• NCCL Delegates Tackle Wide Range of Advocacy Issues

    May 02, 2018 11:43 am David Mitchell Kansas City, Mo. – Delegates to the AAFP's National Conference of Constituency Leaders held here April 26-28 adopted resolutions aimed to protect family physicians and their patients on a wide range of issues.

    Members from the five constituency groups -- women; minorities; new physicians; international medical graduates (IMGs); and lesbian, gay, bisexual and transgender (LGBT) physicians and those who support LGBT issues -- acted on resolutions that were considered April 27 by the Reference Committee on Advocacy.

    Their work included adoption of a substitute resolution that calls for the AAFP to advocate for research and data collection regarding intimate partner violence related to maternal mortality.

    Mary Harrel, M.D., a women's constituency delegate from Tucson, Ariz., said such data is needed to develop policies that protect pregnant women.

    Brent Sugimoto, M.D., M.P.H., from Richmond, Calif., a delegate for the lesbian, gay, bisexual and transgender constituency, testifies during the Reference Committee on Advocacy.

    The CDC doesn't include it as a cause of maternal death," Harrel testified during the reference committee. "A woman who is murdered during pregnancy by her intimate partner may be listed with hemorrhage under cause of death and not specifically under intimate partner violence related to a gunshot wound or stab wound that led to that hemorrhage."

    HIV Status Nondisclosure

    Another resolution delegates adopted calls for the AAFP to adopt policy recommending the decriminalization of the nondisclosure of HIV status and the repeal or reform of such laws, which exist in half the states.

    Tisha Boston, M.D., a minority delegate from Blythewood, S.C., said advances in medicine have effectively made HIV "a chronic medical disease" that can be managed, and she questioned why patients with HIV are treated differently than others.

    Cathleen London, M.D., a women's delegate from Milbridge, Maine, agreed, calling such laws "outdated and discriminatory."


    Story Highlights

    Last year, California changed its state law, reducing nondisclosure from a felony to misdemeanor.

    Brent Sugimoto, M.D., M.P.H., a delegate with the LGBT constituency from Richmond, Calif., said such laws were passed during a time when physicians lacked the tools to fight HIV. He added that the laws not only failed to prevent its spread but also hampered public health efforts because they increased the stigma associated with HIV.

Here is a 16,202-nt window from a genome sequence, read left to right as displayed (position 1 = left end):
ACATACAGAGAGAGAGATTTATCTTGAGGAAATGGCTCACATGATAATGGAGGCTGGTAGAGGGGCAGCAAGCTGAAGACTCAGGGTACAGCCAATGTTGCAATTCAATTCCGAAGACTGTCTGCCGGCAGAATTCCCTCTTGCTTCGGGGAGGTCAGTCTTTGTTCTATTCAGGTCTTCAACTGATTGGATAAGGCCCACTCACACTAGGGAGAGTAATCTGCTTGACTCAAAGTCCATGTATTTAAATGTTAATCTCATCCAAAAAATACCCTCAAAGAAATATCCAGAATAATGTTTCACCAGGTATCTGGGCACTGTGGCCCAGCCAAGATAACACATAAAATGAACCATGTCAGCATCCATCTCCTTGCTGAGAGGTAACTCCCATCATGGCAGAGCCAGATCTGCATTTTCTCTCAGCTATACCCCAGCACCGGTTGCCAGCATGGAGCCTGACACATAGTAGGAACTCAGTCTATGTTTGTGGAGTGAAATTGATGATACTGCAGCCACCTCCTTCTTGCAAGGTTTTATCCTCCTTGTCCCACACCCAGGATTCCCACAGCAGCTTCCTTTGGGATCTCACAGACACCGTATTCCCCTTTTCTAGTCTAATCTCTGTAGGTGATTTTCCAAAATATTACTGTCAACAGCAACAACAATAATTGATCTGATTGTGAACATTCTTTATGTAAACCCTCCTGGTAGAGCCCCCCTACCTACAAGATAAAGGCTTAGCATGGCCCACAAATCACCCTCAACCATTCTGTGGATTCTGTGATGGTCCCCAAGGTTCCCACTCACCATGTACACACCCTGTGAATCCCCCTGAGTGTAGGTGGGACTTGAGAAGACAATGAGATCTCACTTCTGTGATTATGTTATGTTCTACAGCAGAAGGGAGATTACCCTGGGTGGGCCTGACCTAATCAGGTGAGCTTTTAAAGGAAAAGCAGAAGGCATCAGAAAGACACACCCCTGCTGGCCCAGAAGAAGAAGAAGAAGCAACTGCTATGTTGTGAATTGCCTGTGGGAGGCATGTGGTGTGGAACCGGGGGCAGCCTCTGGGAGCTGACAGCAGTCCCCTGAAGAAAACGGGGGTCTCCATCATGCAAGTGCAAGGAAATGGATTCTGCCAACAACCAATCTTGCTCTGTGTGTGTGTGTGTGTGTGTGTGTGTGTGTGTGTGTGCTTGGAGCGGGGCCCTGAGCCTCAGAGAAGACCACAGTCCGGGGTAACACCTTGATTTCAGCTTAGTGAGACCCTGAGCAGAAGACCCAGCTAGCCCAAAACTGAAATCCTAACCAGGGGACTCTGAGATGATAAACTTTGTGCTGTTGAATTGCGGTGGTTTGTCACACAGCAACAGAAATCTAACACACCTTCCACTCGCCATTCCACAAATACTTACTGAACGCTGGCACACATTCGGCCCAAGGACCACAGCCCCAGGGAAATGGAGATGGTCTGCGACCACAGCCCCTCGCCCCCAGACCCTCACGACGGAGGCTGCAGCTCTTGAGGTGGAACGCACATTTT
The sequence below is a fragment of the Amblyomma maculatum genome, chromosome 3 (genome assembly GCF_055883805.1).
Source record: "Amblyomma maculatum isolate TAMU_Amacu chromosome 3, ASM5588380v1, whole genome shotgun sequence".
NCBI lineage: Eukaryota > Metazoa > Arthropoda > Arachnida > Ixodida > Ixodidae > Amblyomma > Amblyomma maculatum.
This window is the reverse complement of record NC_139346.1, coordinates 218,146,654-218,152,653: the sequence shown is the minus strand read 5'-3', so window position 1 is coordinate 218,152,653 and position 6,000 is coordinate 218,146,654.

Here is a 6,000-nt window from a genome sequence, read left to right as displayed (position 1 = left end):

"I've seen so many young patients who avoided getting tested for years until they have full-blown AIDS," said Sugimoto, who added that repealing such laws would not prevent the prosecution of someone who "intentionally or maliciously tried to infect someone."

    Opioid Advertising, Drug Pricing

    Delegates also adopted a resolution that called for the Academy to support a bill in Congress that would ban direct-to-consumer advertising of opioids and opioid receptor agonists and to support legislation that would prohibit advertising such medications to clinicians.

    Kristina Lelcu, M.D., general registrant from Brainerd, Minn., testified that the AAFP already has policy against direct-to-consumer advertising of products that have potential for addiction or abuse, and she encouraged the Academy to support the bill introduced by Rep. Rick Nolan, D-Minn.

    Delegates also adopted a resolution that called for the Academy to support legislation that would prohibit pharmacy benefit managers from including clauses in their contracts that restrict pharmacists from informing patients when the out-of-pocket cost of a drug is less than the co-pay through their insurance.

    David Hoelting, M.D., an LGBT delegate from Pender, Neb., said several states have passed legislation prohibiting this practice, and bills have been introduced in Congress that would prohibit the practice for policies obtained through Medicare and the Patient Protection and Affordable Care Act marketplace. Hoelting said the practice harms the poor and increases the likelihood that patients will skip doses of their medications.